Safe Catch

Marin Magazine, Safe Catch

MANY PEOPLE HAVE their “million-dollar idea,” the vision of something that will forever change not only their lives, but also the lives of countless others. Sean Wittenberg and Bryan Boches, who grew up next door to each other in Corte Madera, had such a thought with their on-the-spot mercury-testing technology for harvested tuna.

Marin Magazine, Sean Wittenberg Bryan Boches
Sean Wittenberg (left) and Bryan Boches


The concept was hatched when Boches’ wife was pregnant and for safety reasons needed to forgo the readily available protein-rich fish. Tuna, the top-selling canned fish for many years, had fallen to number three recently, mostly due to consumer concerns about high levels of mercury. So Wittenberg, Boches and business partners created a technology for instantly testing tuna for mercury while the fish was being inspected at market. The men were convinced this breakthrough would be bought hook, line, and sinker by the canned tuna companies, only to be rudely awakened when no one bit. “We thought, ‘If we solve this huge problem, companies will come running to us’ — and no one came!” Boches says. Disheartened but determined, they set out to start their own canned tuna business and founded Safe Catch.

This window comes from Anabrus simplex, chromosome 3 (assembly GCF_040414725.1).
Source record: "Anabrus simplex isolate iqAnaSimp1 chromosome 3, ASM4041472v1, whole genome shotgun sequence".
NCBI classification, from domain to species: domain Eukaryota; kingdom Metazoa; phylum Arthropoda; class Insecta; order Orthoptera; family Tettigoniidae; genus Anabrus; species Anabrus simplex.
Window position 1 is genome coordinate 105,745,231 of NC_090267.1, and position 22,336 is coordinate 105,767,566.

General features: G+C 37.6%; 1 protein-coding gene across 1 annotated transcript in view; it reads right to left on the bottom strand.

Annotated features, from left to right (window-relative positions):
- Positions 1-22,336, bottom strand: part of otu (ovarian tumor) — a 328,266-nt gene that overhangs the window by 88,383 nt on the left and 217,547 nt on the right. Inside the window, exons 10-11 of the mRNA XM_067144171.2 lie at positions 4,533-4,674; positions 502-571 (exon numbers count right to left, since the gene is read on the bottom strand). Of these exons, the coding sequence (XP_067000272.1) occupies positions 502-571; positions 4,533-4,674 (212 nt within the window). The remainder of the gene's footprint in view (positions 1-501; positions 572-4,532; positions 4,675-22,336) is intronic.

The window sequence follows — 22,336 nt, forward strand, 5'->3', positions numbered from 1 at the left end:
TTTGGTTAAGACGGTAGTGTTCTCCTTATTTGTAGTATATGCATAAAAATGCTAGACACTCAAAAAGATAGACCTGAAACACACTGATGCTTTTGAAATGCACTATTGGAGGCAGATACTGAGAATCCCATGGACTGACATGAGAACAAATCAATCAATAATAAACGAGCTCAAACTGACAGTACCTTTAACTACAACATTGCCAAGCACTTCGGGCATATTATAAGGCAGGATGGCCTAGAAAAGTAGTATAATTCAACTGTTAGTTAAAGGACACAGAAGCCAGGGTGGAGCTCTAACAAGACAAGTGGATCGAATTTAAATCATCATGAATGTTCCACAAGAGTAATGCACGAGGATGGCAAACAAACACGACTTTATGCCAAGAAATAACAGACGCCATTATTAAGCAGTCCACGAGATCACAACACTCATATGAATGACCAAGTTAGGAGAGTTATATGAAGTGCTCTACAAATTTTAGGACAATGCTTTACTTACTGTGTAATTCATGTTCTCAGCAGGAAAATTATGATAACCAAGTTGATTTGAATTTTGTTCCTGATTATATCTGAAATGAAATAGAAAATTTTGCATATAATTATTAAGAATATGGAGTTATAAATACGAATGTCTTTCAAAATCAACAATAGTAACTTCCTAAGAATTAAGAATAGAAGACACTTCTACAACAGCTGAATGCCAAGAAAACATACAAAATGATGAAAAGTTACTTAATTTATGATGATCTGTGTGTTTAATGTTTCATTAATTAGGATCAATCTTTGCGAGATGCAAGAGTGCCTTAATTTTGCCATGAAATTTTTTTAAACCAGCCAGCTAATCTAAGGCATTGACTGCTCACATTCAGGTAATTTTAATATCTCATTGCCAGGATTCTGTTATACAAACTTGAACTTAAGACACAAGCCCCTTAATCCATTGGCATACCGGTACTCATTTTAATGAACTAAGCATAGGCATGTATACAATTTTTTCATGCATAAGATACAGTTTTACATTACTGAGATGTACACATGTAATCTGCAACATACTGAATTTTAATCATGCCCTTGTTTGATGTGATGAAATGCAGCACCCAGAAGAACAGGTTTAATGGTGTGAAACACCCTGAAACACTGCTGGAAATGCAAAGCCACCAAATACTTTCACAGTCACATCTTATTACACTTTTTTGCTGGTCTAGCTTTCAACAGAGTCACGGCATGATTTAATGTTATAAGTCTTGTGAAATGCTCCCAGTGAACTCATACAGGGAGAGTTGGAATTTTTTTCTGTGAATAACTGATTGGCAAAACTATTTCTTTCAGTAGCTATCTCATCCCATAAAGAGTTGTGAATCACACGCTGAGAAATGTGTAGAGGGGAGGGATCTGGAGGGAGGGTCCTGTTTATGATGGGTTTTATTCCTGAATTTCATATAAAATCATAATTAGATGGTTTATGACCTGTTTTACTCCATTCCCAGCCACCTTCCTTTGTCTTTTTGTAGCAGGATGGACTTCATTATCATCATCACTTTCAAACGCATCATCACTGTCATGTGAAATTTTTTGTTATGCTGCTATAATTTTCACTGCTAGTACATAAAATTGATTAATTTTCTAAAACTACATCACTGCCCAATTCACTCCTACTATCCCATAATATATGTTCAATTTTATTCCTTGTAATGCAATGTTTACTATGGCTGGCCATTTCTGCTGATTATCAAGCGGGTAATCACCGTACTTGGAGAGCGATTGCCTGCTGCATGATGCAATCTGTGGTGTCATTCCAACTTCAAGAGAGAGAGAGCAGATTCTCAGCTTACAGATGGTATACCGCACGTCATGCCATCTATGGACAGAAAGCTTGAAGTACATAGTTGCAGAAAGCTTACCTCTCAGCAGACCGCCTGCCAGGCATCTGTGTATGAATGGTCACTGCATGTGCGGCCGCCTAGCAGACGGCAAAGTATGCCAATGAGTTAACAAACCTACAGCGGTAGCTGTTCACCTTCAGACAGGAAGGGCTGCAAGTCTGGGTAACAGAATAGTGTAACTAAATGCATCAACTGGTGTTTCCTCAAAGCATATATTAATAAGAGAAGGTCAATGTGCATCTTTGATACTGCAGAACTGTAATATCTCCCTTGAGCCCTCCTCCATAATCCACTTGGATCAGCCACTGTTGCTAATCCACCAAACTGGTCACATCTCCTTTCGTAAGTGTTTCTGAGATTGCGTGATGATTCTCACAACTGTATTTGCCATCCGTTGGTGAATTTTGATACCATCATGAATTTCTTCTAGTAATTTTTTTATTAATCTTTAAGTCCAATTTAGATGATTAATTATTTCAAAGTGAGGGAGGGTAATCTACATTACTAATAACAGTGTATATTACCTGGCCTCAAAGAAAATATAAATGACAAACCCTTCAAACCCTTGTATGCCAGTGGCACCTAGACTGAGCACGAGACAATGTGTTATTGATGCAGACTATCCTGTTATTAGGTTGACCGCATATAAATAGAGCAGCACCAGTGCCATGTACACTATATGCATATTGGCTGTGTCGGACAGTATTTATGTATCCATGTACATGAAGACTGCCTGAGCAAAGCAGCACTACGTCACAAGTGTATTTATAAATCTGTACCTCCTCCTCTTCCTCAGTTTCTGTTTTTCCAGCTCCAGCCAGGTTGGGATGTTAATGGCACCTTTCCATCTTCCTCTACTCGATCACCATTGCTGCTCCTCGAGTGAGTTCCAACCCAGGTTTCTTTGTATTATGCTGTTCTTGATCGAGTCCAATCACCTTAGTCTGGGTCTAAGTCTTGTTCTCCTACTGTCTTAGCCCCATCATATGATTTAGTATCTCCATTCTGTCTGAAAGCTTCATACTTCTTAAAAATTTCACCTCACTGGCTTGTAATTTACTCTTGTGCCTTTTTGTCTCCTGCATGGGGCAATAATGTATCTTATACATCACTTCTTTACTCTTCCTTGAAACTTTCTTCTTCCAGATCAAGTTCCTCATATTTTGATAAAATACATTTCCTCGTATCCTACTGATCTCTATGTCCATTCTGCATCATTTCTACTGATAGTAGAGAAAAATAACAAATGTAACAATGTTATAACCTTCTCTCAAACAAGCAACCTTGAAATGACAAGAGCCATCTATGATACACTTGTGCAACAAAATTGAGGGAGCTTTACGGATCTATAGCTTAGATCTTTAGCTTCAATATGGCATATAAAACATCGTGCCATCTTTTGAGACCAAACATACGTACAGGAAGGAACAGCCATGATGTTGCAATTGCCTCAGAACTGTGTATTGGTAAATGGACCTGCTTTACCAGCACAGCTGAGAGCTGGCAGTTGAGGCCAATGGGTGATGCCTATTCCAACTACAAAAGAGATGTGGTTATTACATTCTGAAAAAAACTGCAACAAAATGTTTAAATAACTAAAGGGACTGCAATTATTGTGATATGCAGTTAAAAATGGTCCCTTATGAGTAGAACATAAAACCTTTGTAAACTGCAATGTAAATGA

Safe Catch offers six flavors of naturally seasoned “elite” tuna, as well as canned albacore and tuna in a pouch. All products are sustainably caught, are additive- and filler-free, and have the lowest mercury levels of any brand.


Sausalito-based Safe Catch sells its products in over 5,000 stores nationally and is the fastest-growing shelf-stable seafood company in the United States.


“Every day you vote when you go buy something in the store,” Boches says. “Marin is a great place to be because people are interested and want to know — food is the next internet. There is a lot of innovation in food technology and so much ground to run here.”

• More than 1 million fish tested.
• 1 in 3 fish it inspects don’t pass the mercury test.
• Fish go through a 3-step check: quality, sustainability, purity.
• Mercury “bioaccumulates” in the larger predators, making them riskier to eat.
• Northern Pacific Ocean mercury levels have risen 30 percent in 20 years.
• Mercury can affect most of your organs, especially the brain, heart, kidneys, and gut.


Kasia Pawlowska

Kasia Pawlowska loves words. A native of Poland, Kasia moved to the States when she was seven. The San Francisco State University creative writing graduate went on to write for publications like the San Francisco Bay Guardian and KQED Arts among others prior to joining the Marin Magazine staff. Topics Kasia has covered include travel, trends, mushroom hunting, an award-winning series on social media addiction and loads of other random things. When she’s not busy blogging or researching and writing articles, she’s either at home writing postcards and reading or going to shows. Recently, Kasia has been trying to branch out and diversify, ie: use different emojis. Her quest for the perfect chip is never-ending.